TUCSON, Ariz., Sept. 8, 2016 /PRNewswire-USNewswire/ -- The patient-physician relationship is largely being replaced by expert protocols and "best practices," writes Hermann W. Børg, M.D. in the fall issue of the Journal of American Physicians and Surgeons. Although these may be called "guidelines," the physician may be required to justify any "deviation." The guidelines are created with and justified by "evidence-based medicine" (EBM), Dr. Børg explains.
EBM is a response to challenges in 21st century medicine, including information overload, calls for cost containment, and the change from a cottage industry to a managed industrial complex, Dr. Børg states. Also, respect for physicians has been replaced by distrust and unlimited demands.
EBM must first define what constitutes evidence. There is a graded hierarchy, with costly controlled trials at the top and physicians' observations at the bottom. Yet Dr. Børg notes that observations made at close range, often dismissed as "anecdotes," can be invaluable. Moreover, the paucity or absence of "anecdotes" that are consistent with the accepted theory may prompt a reexamination of the theory. Often theories are developed from trials in a limited population sample, based on over-simplification of complex biologic phenomena.
Numerous problems with EBM are emerging and being discussed in major medical journals. These include:
- Distortion of the EBM approach by vested interests (pharmaceutical industry, payers and administrators);
- Focusing on marginal changes in risk factors rather than actual disease states;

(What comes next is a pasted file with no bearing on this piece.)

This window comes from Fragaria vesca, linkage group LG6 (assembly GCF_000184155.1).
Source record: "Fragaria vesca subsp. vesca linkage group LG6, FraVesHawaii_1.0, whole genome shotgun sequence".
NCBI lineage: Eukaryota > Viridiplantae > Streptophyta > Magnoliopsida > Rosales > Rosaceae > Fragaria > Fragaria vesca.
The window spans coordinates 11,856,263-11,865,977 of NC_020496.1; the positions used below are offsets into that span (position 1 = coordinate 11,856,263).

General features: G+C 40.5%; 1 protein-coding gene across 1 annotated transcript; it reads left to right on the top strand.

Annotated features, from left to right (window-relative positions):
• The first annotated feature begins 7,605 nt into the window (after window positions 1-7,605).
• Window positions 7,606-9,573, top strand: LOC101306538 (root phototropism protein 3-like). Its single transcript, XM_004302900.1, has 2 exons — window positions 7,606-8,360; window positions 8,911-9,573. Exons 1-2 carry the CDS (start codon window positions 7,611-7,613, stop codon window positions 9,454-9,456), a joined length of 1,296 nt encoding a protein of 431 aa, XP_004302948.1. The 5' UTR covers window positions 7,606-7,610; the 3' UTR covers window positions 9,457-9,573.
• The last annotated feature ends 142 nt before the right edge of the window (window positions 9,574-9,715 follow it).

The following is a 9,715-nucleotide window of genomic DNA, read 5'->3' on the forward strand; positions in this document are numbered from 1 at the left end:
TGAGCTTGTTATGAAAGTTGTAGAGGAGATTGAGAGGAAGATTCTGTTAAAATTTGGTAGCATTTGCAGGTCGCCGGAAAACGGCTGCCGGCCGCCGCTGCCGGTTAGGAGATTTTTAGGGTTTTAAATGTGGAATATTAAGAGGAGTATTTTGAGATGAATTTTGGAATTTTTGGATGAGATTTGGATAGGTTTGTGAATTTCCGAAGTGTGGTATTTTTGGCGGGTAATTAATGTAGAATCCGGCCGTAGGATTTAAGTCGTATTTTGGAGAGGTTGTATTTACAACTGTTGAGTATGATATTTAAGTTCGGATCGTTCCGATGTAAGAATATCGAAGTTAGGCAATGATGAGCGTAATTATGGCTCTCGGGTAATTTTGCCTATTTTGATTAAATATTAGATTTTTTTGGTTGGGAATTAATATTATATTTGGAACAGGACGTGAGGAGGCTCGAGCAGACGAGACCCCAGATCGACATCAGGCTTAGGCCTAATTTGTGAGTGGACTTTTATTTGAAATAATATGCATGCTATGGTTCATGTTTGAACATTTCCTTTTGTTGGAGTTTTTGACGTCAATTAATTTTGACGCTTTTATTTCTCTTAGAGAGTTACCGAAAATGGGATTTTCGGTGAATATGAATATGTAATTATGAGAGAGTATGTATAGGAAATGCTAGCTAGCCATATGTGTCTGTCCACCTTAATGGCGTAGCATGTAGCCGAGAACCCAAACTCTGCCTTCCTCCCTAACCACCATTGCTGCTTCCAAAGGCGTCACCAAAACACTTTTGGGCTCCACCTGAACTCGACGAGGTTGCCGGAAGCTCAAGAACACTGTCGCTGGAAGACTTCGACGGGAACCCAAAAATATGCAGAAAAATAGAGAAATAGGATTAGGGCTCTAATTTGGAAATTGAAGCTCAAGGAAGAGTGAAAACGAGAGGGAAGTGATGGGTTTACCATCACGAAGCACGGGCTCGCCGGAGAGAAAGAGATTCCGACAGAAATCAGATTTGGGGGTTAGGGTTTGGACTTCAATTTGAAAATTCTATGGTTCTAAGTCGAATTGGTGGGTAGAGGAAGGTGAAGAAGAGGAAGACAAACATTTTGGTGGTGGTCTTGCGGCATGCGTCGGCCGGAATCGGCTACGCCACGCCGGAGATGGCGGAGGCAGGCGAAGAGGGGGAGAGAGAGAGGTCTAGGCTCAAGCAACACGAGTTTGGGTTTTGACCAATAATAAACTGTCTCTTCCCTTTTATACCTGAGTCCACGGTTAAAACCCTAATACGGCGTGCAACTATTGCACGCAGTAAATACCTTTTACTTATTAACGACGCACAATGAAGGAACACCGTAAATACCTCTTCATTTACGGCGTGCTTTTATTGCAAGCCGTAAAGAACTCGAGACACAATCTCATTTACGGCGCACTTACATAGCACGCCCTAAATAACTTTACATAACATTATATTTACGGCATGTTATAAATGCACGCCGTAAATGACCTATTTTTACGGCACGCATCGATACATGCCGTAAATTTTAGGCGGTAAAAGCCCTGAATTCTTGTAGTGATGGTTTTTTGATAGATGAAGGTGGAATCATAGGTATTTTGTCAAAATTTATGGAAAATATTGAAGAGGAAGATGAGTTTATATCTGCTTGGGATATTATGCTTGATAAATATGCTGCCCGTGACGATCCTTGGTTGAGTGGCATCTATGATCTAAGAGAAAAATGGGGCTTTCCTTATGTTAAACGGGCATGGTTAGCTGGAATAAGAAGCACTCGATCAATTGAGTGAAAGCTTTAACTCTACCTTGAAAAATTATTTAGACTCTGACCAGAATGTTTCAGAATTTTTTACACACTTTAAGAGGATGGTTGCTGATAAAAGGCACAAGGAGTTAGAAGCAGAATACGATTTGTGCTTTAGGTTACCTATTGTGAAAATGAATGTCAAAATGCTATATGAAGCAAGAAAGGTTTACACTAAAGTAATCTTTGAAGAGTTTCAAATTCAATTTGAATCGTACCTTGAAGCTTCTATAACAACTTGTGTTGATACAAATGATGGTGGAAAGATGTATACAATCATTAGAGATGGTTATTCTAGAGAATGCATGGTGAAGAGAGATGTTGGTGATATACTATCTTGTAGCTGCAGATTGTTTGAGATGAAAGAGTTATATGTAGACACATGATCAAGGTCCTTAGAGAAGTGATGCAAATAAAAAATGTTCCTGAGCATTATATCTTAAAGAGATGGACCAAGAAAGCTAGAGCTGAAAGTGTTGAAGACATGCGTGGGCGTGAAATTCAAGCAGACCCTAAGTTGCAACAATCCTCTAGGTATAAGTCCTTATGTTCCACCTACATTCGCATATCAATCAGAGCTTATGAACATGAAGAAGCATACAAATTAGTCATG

- Over-emphasis on following algorithmic rules instead of sound clinical judgment;
- Trying to impose a poorly fitting theory on patients with multiple problems; and
- Disregard for genetic differences between patients.
"Strict application of EBM implies a mechanistic algorithm-driven approach, similar to primitive pre-artificial-intelligence computer programs of the past. In such an approach, the doctor sees the patient as a statistic rather than an individual. This sort of medicine could be practiced by administrators," Dr. Børg writes.
However, EBM flaws are becoming so obvious that "even its past ardent promoters are willing to admit that this movement is in crisis," Dr. Børg states.
"Ironically, advances in scientific knowledge are showing the importance of the focus on the individual," he concludes.
The Journal of American Physicians and Surgeons is published by the Association of American Physicians and Surgeons (AAPS), a national organization representing physicians in all specialties since 1943.
SOURCE Association of American Physicians and Surgeons (AAPS)